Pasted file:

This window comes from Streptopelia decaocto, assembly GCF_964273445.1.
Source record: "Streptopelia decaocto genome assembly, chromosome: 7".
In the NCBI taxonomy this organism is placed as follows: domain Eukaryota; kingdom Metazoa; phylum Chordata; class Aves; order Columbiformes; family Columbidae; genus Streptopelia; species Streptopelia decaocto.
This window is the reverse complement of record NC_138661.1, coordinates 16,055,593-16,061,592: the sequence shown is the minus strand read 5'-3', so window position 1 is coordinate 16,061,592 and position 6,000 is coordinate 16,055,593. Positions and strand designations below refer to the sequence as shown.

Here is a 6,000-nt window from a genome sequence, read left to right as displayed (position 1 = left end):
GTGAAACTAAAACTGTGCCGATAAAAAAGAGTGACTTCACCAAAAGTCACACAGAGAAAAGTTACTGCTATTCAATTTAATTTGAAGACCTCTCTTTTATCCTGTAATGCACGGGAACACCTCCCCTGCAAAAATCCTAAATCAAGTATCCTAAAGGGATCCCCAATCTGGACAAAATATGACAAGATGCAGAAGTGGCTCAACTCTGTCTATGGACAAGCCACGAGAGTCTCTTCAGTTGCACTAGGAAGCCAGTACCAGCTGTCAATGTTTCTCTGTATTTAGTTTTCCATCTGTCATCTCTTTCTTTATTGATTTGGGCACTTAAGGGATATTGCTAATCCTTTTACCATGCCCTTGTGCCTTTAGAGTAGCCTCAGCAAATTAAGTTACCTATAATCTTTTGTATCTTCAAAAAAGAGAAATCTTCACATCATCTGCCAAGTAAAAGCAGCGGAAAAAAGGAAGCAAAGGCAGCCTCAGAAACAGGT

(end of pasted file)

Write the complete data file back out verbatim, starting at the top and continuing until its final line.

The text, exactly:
This window comes from Streptopelia decaocto, assembly GCF_964273445.1.
Source record: "Streptopelia decaocto genome assembly, chromosome: 7".
In the NCBI taxonomy this organism is placed as follows: domain Eukaryota; kingdom Metazoa; phylum Chordata; class Aves; order Columbiformes; family Columbidae; genus Streptopelia; species Streptopelia decaocto.
This window is the reverse complement of record NC_138661.1, coordinates 16,055,593-16,061,592: the sequence shown is the minus strand read 5'-3', so window position 1 is coordinate 16,061,592 and position 6,000 is coordinate 16,055,593. Positions and strand designations below refer to the sequence as shown.

Here is a 6,000-nt window from a genome sequence, read left to right as displayed (position 1 = left end):
GTGAAACTAAAACTGTGCCGATAAAAAAGAGTGACTTCACCAAAAGTCACACAGAGAAAAGTTACTGCTATTCAATTTAATTTGAAGACCTCTCTTTTATCCTGTAATGCACGGGAACACCTCCCCTGCAAAAATCCTAAATCAAGTATCCTAAAGGGATCCCCAATCTGGACAAAATATGACAAGATGCAGAAGTGGCTCAACTCTGTCTATGGACAAGCCACGAGAGTCTCTTCAGTTGCACTAGGAAGCCAGTACCAGCTGTCAATGTTTCTCTGTATTTAGTTTTCCATCTGTCATCTCTTTCTTTATTGATTTGGGCACTTAAGGGATATTGCTAATCCTTTTACCATGCCCTTGTGCCTTTAGAGTAGCCTCAGCAAATTAAGTTACCTATAATCTTTTGTATCTTCAAAAAAGAGAAATCTTCACATCATCTGCCAAGTAAAAGCAGCGGAAAAAAGGAAGCAAAGGCAGCCTCAGAAACAGGT